This acoustic-electric features Fishman electronics, including a 301T preamp and built-in tuner. It gives a natural amplified sound, with crisp highs, a strong low end, and little buzzing or distortion, making it a solid choice for performance or recording.
Who was it made for? With its slender body, convenient cutaway, and rich mahogany sound, this is a guitar that fingerstyle players and singer-songwriters are bound to love. And for those who aspire to the stage, the onboard electronics make it performance-ready.
How to Choose the Best Acoustic Guitar Under $500
Within the last 30 years or so, modernized building techniques and new, more sustainable methods of harvesting wood have brought about an increase in the number of high quality, though ultimately inexpensive, acoustic guitars.
For the consumer, this is both a pro and a con. More options mean a better selection, but it can also feel overwhelming. And that’s where we come in. Here are our top tips for choosing best acoustic guitars under $500.
Don’t skimp on a quality topwood.
While a $500 budget might force you to make concessions in the build quality of your guitar, a high-end soundboard shouldn’t be one of them. True to its name, the soundboard plays a defining role in dictating your guitar’s sound, so this is not the place to skimp.
Look for a reliable topwood option in a premium tonewood, such as spruce, mahogany, or cedar. A solid top has more consistent density and grain, which provides better sustain and resonance. While the different tonewoods may offer different tonal qualities, solid wood typically offers a richer overall sound than laminates.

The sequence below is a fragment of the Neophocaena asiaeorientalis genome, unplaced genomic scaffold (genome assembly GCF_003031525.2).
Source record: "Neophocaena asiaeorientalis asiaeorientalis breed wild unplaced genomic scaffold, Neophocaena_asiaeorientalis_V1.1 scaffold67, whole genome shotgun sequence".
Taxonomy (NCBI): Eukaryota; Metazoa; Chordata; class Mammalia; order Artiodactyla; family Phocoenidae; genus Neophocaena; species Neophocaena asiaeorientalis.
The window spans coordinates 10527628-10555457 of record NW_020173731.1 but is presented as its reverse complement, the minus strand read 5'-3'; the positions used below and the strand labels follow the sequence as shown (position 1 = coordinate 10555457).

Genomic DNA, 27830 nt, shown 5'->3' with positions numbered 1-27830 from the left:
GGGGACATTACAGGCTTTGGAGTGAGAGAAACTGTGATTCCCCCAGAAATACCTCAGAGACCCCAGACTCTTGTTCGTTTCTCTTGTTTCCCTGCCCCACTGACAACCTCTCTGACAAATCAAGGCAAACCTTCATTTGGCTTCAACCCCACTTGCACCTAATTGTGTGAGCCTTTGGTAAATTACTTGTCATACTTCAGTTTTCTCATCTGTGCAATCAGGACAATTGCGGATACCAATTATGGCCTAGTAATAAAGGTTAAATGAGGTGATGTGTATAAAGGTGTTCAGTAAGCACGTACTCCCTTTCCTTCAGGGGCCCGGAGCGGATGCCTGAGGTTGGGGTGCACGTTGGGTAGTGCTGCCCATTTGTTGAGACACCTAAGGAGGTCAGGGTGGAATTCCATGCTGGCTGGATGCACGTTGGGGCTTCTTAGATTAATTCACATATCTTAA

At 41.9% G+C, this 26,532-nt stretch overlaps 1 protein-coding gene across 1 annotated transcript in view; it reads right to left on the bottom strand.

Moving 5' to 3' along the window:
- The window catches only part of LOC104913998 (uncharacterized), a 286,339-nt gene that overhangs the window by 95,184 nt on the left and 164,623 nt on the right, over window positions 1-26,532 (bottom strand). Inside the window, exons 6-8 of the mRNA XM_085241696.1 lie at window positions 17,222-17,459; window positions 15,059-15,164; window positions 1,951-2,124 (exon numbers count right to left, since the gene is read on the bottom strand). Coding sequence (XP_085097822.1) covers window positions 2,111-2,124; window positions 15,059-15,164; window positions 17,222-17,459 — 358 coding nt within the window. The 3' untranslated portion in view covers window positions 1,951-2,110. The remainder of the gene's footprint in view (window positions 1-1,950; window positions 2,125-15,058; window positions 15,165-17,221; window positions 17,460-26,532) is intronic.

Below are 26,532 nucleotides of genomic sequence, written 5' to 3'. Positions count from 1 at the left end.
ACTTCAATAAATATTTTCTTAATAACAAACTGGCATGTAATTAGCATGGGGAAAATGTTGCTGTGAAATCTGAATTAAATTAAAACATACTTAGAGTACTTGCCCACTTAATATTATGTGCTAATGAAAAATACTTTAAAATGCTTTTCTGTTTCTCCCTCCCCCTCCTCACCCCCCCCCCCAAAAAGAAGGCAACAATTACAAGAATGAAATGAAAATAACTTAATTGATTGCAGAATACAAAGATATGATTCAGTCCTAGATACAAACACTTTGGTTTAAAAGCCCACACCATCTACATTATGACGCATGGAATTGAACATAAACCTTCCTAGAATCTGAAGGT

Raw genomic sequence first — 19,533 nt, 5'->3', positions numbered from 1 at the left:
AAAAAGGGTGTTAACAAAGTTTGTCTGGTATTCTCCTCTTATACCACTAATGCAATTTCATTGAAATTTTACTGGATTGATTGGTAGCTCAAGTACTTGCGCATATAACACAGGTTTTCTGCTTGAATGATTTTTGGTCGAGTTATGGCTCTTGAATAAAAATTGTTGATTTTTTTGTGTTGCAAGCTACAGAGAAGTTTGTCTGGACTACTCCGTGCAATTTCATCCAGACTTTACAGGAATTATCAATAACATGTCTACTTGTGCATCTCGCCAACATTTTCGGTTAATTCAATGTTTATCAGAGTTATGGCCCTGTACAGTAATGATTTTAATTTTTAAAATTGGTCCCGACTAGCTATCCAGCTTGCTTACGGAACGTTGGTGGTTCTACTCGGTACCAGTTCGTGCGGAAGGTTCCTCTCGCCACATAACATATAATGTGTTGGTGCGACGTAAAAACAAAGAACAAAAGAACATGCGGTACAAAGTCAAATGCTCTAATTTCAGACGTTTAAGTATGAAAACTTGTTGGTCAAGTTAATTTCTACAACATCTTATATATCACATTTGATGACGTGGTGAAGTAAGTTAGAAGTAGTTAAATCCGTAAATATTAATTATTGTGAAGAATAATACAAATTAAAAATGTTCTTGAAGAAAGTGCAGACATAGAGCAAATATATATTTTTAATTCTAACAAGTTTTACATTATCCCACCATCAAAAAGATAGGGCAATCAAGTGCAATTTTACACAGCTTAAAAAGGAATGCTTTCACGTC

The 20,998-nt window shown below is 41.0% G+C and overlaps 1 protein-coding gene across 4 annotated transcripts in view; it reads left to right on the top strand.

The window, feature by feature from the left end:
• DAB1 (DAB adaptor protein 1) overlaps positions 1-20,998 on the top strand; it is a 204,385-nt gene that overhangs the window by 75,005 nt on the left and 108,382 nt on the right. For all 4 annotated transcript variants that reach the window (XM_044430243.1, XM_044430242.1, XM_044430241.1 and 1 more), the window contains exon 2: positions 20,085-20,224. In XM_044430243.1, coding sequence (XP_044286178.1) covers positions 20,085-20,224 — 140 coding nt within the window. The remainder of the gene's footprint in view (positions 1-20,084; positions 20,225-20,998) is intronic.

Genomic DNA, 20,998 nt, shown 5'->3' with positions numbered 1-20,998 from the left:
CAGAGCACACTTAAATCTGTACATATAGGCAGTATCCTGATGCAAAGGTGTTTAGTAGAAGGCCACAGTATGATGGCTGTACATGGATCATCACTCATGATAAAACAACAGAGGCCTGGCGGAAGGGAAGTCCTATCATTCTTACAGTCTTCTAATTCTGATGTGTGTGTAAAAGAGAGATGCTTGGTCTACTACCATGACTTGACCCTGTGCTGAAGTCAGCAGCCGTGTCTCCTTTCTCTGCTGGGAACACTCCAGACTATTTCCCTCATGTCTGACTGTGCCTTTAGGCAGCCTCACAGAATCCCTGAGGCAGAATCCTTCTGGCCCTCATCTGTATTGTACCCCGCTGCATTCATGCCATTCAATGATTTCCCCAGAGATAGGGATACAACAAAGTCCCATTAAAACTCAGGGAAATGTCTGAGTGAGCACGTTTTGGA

Not only will a solid wood soundboard sound great right out of the box, but it ensures your guitar’s sound will improve with age. Spending a bit more now on a quality topwood may save you money in the long run as you enjoy your guitar for years.
One exception is to be made for frequent travelers. If you’re looking to pick up an inexpensive guitar for travel, a laminate wood instrument is a great way to go. Laminate wood guitars are usually cheaper, and they respond better to the changes in climate that come with regular travel, so you’ll get more longevity.
The tonewoods making up the sides and back of an acoustic guitar are still important, but their role is more in sound projection than sound quality.
For this reason, manufacturers often save money by using laminated wood for the body of a guitar, and you can expect to see this in cheap acoustic guitars. You may also find less expensive or more environmentally sustainable woods employed in low-cost guitars, such as nato, okoume, and sapele. Luckily, it is the rare entry-level player with an ear that will note these concessions.